The beasts which ye shall eat.
I. PROVISION, DIVINE IN ITS SOURCE. Israel could not have procured it and would not have known without Divine teaching what was good for them. Recognise that power which can "furnish a table in the wilderness" (Psalm 78:19).

II. PROVISION GOOD IN QUALITY. Nothing unclean, nothing unwholesome, was specified. Not anything was to be eaten apt to stimulate sensual passions, or to foster coarse tastes and degrading habits.

III. PROVISIONS ABUNDANT IN QUALITY. There was no stint in beasts, birds, or fish. The articles of food were nutritious and abundant. God's legislation for our lower reminds us of His care for our higher nature. There is no lack anywhere. Let us remember our Benefactor, for we cannot put a morsel of food into our mouths till God puts it into our hands — discern kindness not only in prescribing, but in prohibiting, and be grateful to "the living God who giveth us richly all things to enjoy" (1 Timothy 6:17). For a man may be blessed with riches, wealth, and honour; want nothing; "yet God giveth him not power to eat thereof" (Ecclesiastes 6:2).

( Matthew Henry, D. D..)

In this provision of food we see —

1. A mark of Divine condescension. If kings legislated for the diet of their people, is it beneath the King of Israel to appoint the food for His chosen people? "All that we know of God," says Dr. Cumming, "in creation, in providence, in redemption, leads us to see that He takes as much care of what the world calls, in its ignorance, little things, as He does of what the world thinks, in equal ignorance, great and weighty things."

2. A proof of Divine benevolence. It is kind to provide at all. But what thought indicated, in the choice of animals which multiplied slowly, which were not difficult to obtain, found without leaving the camp, and without danger and contact with heathens around them! All this intended to reclaim and bless.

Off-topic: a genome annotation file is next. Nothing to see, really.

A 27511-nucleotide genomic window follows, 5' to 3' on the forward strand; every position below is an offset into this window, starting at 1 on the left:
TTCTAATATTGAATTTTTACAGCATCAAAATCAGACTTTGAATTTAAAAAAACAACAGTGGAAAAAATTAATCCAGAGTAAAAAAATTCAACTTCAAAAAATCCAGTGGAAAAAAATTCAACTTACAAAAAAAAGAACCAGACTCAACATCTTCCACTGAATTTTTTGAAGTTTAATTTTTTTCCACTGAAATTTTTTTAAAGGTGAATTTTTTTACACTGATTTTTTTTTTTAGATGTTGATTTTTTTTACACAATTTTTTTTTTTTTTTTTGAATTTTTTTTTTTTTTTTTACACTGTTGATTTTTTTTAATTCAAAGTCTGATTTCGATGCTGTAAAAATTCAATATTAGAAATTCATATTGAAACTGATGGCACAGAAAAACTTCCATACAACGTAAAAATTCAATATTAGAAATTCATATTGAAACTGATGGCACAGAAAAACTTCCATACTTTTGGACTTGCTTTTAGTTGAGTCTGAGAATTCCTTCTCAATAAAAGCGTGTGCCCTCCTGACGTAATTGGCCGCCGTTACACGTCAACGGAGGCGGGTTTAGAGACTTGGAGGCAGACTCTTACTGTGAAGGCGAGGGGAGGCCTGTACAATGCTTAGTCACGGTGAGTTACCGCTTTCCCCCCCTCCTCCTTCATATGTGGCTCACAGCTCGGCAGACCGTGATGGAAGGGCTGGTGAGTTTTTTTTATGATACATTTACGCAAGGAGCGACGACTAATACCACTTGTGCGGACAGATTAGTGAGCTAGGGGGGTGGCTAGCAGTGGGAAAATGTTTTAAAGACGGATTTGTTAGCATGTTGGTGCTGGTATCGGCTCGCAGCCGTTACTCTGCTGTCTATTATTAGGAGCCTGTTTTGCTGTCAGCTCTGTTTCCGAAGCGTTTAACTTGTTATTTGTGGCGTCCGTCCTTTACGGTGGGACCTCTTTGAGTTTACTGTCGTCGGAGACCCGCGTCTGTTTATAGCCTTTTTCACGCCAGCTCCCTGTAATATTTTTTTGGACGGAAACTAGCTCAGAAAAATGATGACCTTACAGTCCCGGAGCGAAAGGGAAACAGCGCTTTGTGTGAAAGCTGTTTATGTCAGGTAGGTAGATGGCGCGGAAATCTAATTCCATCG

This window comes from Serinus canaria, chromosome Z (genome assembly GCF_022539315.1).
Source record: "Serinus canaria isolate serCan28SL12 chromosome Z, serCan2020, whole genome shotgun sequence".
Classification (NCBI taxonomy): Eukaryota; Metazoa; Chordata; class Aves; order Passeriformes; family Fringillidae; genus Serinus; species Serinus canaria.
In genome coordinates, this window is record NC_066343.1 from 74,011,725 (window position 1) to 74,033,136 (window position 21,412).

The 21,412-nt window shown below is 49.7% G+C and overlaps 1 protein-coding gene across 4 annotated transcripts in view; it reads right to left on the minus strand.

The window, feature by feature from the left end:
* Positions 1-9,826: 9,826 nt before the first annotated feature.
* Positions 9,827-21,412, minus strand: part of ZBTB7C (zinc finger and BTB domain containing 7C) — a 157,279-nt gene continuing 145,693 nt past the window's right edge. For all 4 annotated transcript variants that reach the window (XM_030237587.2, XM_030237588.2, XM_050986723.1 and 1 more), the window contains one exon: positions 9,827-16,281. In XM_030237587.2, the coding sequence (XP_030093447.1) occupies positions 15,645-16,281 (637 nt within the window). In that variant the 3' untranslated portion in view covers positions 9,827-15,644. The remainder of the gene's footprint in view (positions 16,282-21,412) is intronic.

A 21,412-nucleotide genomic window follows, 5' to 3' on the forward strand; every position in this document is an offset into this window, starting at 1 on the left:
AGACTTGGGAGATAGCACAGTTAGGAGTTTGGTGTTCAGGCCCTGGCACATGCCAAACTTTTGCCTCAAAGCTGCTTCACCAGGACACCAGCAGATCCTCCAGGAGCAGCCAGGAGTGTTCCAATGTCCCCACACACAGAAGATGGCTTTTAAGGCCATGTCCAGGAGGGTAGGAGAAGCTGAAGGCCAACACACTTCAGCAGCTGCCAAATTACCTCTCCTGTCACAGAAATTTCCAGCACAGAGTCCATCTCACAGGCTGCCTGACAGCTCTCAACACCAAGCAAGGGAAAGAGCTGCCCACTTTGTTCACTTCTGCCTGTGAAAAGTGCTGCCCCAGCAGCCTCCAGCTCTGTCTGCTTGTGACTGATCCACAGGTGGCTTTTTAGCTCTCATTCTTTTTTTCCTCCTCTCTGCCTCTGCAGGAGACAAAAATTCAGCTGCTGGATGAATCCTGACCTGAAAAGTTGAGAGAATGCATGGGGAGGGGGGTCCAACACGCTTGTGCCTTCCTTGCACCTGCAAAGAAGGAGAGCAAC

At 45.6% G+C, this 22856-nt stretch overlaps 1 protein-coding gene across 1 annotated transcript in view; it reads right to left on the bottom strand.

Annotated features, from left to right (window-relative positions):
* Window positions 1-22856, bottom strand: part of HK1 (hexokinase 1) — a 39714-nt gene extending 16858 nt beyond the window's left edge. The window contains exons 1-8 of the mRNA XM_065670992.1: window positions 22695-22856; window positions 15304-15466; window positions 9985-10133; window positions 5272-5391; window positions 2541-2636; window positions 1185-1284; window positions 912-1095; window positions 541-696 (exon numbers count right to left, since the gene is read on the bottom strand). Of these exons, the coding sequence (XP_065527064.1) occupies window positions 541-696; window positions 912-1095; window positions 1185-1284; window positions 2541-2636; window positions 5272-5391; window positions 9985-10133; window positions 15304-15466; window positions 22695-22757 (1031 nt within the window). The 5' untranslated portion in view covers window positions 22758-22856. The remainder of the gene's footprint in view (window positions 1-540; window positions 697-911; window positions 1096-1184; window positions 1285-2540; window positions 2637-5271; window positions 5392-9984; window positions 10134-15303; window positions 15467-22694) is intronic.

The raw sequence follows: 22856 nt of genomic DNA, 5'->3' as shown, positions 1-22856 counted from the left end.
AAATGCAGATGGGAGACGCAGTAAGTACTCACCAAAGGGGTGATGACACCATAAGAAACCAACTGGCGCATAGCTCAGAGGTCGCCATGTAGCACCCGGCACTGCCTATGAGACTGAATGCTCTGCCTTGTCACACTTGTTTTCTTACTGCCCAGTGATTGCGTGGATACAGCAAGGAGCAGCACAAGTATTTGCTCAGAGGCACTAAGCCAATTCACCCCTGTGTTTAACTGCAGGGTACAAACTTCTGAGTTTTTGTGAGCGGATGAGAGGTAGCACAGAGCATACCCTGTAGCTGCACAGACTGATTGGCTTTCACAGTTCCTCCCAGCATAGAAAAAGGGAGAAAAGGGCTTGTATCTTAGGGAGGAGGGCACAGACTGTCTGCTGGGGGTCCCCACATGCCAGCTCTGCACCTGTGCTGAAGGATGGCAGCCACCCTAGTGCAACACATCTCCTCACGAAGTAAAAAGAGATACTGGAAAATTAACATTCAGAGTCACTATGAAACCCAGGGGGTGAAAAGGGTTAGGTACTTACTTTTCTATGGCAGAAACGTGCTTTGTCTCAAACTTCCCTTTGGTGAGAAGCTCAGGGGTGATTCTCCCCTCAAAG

( Matthew Henry, D. D..)

Every creeping thing that flieth is unclean
1. There is a natural disgust in everyone to the idea of eating, or even handling, a creeping worm or caterpillar. However difficult this feeling may be to analyse, God has given it to the race for some purpose. All things that are abhorrent to our human instincts — things which we call repulsive — are so many indications of the great truth that we are to make distinctions between clean and unclean, good and evil, right and wrong.

2. Now God saw fit to incorporate this natural instinct of man, which He had implanted, in the law for His people. He forbade their eating these repulsive, crawling things. We know how the natural instinct is often overcome by wilful habits, and we find degraded men taking pleasure in those articles of food which the human palate originally and instinctively rejects. Hence the necessity of a law behind the instinct, when God would teach by it His great spiritual lesson.

3. He would teach us that we may in conscience shrink from gross sins, and yet gradually blunt conscience and indulge in sins we formerly abhorred; and that, therefore, a Divine law must be made the norm of our lives, and not simply the protests of natural conscience.